When Congress passed the Wilderness Preservation Act of 1964, they defined “wilderness” as an area “untrammeled by man.” The thinking was that if only certain activities like hiking, camping and biking were permitted in a space, the human impact would be negligible. But a new study published on March 3 in the open access journal PLoS ONE shows that even these minor activities alter the ecosystems we want so badly to preserve.
A group of researchers at the University of Calgary in Canada placed more than 40 cameras on hiking trails and roads in the Rocky Mountains in Alberta to observe how even mild human traffic alters the ecosystem. They found that on roads and trails trafficked by more than 18 visitors a day, large predators like wolves, black bears, grizzlies and cougars were less abundant than they would be in the wild. Furthermore, they found that on roads trafficked by more than 32 people a day, the number of small prey increased by 300%.
Taken together, the findings suggest that hiking trails and roads can displace large predators and alter the predator/prey balance of an ecosystem. The researchers make sense of their results this way:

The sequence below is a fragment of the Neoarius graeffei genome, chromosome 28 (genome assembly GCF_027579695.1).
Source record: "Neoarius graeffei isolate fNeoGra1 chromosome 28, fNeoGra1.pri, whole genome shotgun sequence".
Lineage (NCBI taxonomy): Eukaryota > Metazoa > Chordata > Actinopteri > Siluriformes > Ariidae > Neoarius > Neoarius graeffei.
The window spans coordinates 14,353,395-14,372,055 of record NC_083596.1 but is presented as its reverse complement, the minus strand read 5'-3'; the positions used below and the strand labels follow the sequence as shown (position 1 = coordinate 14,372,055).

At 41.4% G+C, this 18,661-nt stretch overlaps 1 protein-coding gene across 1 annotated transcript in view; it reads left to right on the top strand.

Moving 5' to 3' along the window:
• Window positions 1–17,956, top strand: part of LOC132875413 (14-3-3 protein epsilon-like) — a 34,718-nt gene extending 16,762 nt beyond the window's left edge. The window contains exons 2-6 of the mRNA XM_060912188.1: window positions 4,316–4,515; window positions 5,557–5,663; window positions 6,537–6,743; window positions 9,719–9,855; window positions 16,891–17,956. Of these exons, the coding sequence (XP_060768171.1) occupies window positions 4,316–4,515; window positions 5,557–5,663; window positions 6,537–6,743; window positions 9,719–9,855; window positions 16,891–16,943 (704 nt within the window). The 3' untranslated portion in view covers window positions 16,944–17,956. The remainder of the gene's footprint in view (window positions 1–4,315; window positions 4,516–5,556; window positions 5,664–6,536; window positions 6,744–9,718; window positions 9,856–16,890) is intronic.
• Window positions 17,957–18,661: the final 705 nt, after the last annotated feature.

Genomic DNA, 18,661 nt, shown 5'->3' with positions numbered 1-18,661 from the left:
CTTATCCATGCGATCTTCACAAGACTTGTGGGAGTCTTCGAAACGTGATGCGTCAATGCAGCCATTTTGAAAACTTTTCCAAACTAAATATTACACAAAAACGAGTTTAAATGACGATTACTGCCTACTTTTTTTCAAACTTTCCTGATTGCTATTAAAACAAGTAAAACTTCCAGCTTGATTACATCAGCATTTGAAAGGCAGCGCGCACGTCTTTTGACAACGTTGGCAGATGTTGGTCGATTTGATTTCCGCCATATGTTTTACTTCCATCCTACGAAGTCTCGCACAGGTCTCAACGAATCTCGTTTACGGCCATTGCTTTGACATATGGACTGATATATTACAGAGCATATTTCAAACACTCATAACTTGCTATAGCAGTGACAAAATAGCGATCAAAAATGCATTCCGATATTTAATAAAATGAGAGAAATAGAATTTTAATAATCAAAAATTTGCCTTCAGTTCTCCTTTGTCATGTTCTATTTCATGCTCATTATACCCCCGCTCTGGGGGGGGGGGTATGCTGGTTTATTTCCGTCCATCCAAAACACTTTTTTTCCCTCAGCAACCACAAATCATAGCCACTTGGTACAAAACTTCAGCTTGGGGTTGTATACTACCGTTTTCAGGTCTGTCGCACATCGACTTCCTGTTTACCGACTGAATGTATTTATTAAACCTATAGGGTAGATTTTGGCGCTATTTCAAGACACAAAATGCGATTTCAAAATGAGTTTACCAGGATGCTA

The positive association between herbivore prey and humans that we documented might not only be the result of humans displacing predators, but also due to humans improving forage around roads and trails. High quality and quantity forage resources are correlated with high-human use roads and trails in the study area. Humans might therefore provide the best habitat patches for herbivores by both deterring predators and improving food resources.
In other words, the act of experiencing the wilderness necessarily alters it. Whether or not this trade off is worth it no doubt depends on who you ask. But one thing seems clear: if we truly want to create places on this planet “untrammeled by man,” we’re going to have to stop trying to visit them.